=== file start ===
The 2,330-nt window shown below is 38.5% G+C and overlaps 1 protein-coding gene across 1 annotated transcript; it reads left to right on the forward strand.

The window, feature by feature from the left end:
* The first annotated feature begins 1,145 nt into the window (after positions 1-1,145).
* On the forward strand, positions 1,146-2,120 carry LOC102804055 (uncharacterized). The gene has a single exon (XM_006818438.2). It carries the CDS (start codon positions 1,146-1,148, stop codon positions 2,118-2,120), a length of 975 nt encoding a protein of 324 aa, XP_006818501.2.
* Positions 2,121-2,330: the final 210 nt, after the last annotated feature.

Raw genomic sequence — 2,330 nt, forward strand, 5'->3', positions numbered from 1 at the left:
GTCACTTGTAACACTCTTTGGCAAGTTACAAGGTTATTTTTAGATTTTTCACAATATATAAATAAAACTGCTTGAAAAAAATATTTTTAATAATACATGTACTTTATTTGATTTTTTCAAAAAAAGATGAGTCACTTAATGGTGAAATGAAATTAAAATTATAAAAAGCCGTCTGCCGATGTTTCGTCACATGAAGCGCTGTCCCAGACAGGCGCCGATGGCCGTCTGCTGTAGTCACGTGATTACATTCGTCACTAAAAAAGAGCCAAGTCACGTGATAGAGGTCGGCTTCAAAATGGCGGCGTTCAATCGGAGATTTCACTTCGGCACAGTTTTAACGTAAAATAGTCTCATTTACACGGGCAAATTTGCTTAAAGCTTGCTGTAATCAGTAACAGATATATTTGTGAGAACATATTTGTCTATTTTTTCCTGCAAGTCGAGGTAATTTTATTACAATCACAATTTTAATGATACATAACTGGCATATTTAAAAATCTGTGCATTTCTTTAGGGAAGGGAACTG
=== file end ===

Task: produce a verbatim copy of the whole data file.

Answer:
The 2,330-nt window shown below is 38.5% G+C and overlaps 1 protein-coding gene across 1 annotated transcript; it reads left to right on the forward strand.

The window, feature by feature from the left end:
* The first annotated feature begins 1,145 nt into the window (after positions 1-1,145).
* On the forward strand, positions 1,146-2,120 carry LOC102804055 (uncharacterized). The gene has a single exon (XM_006818438.2). It carries the CDS (start codon positions 1,146-1,148, stop codon positions 2,118-2,120), a length of 975 nt encoding a protein of 324 aa, XP_006818501.2.
* Positions 2,121-2,330: the final 210 nt, after the last annotated feature.

Raw genomic sequence — 2,330 nt, forward strand, 5'->3', positions numbered from 1 at the left:
GTCACTTGTAACACTCTTTGGCAAGTTACAAGGTTATTTTTAGATTTTTCACAATATATAAATAAAACTGCTTGAAAAAAATATTTTTAATAATACATGTACTTTATTTGATTTTTTCAAAAAAAGATGAGTCACTTAATGGTGAAATGAAATTAAAATTATAAAAAGCCGTCTGCCGATGTTTCGTCACATGAAGCGCTGTCCCAGACAGGCGCCGATGGCCGTCTGCTGTAGTCACGTGATTACATTCGTCACTAAAAAAGAGCCAAGTCACGTGATAGAGGTCGGCTTCAAAATGGCGGCGTTCAATCGGAGATTTCACTTCGGCACAGTTTTAACGTAAAATAGTCTCATTTACACGGGCAAATTTGCTTAAAGCTTGCTGTAATCAGTAACAGATATATTTGTGAGAACATATTTGTCTATTTTTTCCTGCAAGTCGAGGTAATTTTATTACAATCACAATTTTAATGATACATAACTGGCATATTTAAAAATCTGTGCATTTCTTTAGGGAAGGGAACTG